Talk about a haunting image. This is Kathy’s friend Ruth standing in the doorway. Right away the eyes is thrown off because the director and cinematographer go against the rule of thirds and place Ruth’s head at the very top and too far toward the middle of frame. Yet the eyes do instantly go to Ruth. The doorway is a great framing device and the top of the dresser and the wall frames direct our eyes to her position. The filmmakers hide Ruth’s face which throws us off even more because we can’t get a good read on her emotions. The wallpaper to the right and shambled looking robe Ruth is wearing only adds to the dark mood. From this image we can tell Ruth isn’t here to befriend Kathy. She is like a dark spirit from nightmare. Lets fast forward a few shots.

Never Let Me Go 3:4

Ruth has begun to talk to Kathy about how she will never be with Tommy. She is hurting Kathy at her core and the imagery reflects as much. Again the filmmakers put Kathy’s face in a much more balanced place then Ruth’s. Ruth’s face is completely in shadow and her head partly cut off at the top of the frame. The filmmakers are not afraid to work with darkness. The focus point of the image is Kathy’s eye. The light hits it just right. The eyes are the mirrors of the soul and we sense the effect Ruth’s cruel words have on Kathy emotionally. The only real color shown in the frame comes from the green wallpaper. The green compliments the toxic words spouting from Ruth’s mouth.

Never Let Me Go 4:4

The filmmakers cut to this shot while Ruth is still in frame. They get closer and closer as Ruth’s words become more and more painful. But we linger on Kathy after Ruth leaves. The darkness surrounds Kathy more then ever now. We can see the effect Ruth has had on her. Again Kathy’s eyes are able to say so much. She has been completely destroyed with Ruth’s monologue.

These represent a very effective set of imagery and the music and dialogue only enhance the scene. It is a good study on the effectiveness of limiting the lighting in the scene. As good as the production might have been we don’t need to see all of it. Our eyes are allowed to focus on the important parts because the other areas are shaded. This is the darkest scene dramatically in the movie. Kimmel and Romanek want to express the darkness visually and in every shot they do so.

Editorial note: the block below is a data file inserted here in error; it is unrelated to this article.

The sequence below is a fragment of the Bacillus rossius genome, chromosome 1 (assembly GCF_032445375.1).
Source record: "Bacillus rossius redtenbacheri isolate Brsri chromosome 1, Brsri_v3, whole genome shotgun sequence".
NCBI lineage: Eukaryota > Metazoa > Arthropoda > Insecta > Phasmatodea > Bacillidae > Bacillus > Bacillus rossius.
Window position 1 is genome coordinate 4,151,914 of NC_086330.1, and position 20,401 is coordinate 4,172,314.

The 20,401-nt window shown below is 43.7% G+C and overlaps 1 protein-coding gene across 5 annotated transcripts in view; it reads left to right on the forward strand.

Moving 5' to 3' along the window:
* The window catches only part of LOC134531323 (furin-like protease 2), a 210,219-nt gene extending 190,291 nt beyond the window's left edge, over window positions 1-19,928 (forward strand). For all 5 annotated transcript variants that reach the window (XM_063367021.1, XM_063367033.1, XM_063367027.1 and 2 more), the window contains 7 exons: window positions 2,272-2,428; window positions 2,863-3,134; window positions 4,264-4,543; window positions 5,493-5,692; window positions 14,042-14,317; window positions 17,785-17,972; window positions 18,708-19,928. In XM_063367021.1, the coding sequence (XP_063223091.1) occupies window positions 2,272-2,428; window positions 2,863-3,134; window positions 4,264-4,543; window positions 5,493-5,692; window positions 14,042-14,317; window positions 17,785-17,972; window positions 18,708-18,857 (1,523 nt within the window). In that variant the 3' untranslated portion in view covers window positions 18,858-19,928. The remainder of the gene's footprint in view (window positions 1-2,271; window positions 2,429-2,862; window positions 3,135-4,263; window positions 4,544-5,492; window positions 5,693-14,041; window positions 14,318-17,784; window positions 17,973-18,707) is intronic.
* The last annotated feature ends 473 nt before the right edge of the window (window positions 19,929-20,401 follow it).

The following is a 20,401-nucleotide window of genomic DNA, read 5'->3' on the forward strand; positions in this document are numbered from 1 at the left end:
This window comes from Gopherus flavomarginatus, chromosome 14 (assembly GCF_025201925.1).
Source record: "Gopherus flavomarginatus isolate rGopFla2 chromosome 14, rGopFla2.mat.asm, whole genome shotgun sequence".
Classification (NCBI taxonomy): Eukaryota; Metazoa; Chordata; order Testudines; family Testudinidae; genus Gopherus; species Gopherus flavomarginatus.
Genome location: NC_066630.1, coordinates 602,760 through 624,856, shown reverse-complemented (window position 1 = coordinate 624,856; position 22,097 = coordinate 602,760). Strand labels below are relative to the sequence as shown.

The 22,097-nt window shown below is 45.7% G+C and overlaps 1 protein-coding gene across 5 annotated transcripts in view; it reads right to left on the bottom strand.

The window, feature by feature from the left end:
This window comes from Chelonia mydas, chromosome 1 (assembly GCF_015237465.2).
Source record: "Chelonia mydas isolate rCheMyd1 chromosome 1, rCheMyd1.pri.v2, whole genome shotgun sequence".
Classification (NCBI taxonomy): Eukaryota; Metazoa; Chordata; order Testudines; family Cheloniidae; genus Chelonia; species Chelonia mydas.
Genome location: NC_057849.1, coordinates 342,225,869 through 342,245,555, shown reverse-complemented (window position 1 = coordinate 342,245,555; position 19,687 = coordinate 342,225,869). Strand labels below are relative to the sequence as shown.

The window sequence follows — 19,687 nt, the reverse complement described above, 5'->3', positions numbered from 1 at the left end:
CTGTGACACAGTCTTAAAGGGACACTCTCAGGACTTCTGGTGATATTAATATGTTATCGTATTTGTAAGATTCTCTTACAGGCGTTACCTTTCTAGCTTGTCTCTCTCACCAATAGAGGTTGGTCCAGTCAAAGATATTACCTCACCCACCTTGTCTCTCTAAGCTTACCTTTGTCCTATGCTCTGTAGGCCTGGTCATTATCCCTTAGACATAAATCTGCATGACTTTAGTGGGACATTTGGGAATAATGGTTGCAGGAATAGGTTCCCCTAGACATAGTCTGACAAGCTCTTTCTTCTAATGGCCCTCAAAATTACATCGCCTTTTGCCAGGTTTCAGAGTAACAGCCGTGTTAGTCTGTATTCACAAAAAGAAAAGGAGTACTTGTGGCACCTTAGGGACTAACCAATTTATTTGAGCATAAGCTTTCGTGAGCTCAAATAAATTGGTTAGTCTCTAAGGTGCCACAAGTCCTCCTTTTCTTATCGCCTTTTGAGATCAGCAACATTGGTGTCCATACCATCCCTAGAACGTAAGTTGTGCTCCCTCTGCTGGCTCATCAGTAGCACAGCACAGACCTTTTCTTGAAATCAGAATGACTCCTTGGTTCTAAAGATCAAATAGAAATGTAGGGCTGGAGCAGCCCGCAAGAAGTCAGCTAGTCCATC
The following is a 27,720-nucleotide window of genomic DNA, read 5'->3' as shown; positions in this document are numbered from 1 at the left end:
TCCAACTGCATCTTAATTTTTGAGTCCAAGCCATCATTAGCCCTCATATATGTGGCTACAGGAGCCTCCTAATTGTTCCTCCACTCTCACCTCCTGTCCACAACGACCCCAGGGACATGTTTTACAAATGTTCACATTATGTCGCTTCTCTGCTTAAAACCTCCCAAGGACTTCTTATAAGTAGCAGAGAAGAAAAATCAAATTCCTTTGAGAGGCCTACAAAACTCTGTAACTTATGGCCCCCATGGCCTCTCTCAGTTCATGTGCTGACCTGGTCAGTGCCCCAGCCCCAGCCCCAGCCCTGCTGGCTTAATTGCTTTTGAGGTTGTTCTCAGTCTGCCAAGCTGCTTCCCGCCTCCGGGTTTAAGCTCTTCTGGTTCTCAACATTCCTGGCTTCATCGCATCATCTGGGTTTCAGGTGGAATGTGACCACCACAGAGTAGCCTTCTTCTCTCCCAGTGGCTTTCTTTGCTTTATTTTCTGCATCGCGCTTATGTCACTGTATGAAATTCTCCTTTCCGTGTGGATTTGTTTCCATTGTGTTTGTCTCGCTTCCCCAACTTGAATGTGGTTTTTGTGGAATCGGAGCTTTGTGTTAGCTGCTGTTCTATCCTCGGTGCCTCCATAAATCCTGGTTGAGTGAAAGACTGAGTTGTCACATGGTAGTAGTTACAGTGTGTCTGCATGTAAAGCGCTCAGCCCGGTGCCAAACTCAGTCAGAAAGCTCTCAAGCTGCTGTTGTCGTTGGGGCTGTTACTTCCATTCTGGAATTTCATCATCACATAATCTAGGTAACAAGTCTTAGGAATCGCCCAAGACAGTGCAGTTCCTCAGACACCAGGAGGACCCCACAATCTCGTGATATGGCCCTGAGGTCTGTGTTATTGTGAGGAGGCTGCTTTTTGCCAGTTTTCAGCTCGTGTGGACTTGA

(Visiuals courtesy of EVEN E RICHARDS)

Anthony Dod Mantle – Cinematographer – Slumdog Millionaire

Posted in Uncategorized by Jacob on March 17, 2014

Slumdog Millionair Title shot

Slumdog Millionaire is completely full of fantastic imagery. However, I thought I would concentrate on this one because it is quite literally the only time Danny Boyle chooses to dwell on a moment and freeze the frame.

There are a few things about the Cinematographer, Anthony Dod Mantle, you might find interesting. First off Mantle was one of the first to start experimenting with digital filmmaking in Hollywood. He took on digital filmmaking in the 1990’s, far before it was a popular choice. He even said he resided himself to never get nominated or win an award for cinematography because the media industry was so against digital filmmaking at the time. Some big Hollywood names still refuse to got to digital (Steven Spielberg, Christopher Nolan, and Joe Wright to name a few).